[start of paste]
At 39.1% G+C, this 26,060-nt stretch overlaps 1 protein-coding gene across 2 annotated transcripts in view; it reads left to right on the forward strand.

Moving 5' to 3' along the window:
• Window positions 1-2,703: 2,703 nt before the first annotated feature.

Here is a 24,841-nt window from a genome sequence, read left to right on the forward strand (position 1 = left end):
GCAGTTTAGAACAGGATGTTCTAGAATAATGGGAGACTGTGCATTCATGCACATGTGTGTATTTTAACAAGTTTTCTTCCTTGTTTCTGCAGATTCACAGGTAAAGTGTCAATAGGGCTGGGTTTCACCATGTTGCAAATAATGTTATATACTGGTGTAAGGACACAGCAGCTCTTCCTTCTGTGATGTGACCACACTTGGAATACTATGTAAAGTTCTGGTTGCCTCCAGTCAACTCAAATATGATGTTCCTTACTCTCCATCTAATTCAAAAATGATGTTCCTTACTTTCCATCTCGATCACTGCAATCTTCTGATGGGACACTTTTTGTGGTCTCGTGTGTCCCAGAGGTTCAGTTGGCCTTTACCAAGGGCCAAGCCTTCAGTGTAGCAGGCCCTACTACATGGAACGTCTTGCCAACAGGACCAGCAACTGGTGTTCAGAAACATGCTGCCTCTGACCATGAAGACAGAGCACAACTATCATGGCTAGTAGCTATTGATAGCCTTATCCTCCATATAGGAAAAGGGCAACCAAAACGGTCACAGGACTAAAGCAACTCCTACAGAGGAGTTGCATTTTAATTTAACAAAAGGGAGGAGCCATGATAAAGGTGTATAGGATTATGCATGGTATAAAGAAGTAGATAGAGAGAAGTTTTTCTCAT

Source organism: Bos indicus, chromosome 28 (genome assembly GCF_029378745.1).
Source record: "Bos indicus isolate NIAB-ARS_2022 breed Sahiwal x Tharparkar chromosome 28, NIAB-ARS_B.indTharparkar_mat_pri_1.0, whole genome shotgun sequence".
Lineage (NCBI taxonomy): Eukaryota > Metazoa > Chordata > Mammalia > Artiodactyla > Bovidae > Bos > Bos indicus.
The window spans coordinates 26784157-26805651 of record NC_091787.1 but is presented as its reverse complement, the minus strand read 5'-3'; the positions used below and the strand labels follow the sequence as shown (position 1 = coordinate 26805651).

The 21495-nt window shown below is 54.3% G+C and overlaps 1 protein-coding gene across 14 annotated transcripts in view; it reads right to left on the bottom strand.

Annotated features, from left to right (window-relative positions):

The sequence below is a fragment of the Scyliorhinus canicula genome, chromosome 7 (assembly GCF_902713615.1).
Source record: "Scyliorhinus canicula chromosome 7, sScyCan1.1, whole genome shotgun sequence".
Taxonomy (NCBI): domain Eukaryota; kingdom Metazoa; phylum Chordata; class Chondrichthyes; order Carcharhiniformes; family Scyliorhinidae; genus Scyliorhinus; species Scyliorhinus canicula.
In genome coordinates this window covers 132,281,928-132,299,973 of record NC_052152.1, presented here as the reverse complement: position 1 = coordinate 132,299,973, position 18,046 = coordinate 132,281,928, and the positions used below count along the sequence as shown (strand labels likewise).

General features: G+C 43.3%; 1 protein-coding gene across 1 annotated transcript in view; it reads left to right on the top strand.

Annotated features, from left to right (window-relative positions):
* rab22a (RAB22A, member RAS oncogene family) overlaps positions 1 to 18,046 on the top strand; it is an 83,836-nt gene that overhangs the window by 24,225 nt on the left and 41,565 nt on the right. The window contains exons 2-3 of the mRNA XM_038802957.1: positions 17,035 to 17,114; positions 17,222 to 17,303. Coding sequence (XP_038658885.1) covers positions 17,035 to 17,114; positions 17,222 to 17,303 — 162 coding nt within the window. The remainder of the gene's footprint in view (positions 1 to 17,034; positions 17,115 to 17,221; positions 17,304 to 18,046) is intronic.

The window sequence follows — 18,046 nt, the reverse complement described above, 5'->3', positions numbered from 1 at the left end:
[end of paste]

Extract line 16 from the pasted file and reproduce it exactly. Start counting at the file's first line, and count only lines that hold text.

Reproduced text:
General features: G+C 43.3%; 1 protein-coding gene across 1 annotated transcript in view; it reads left to right on the top strand.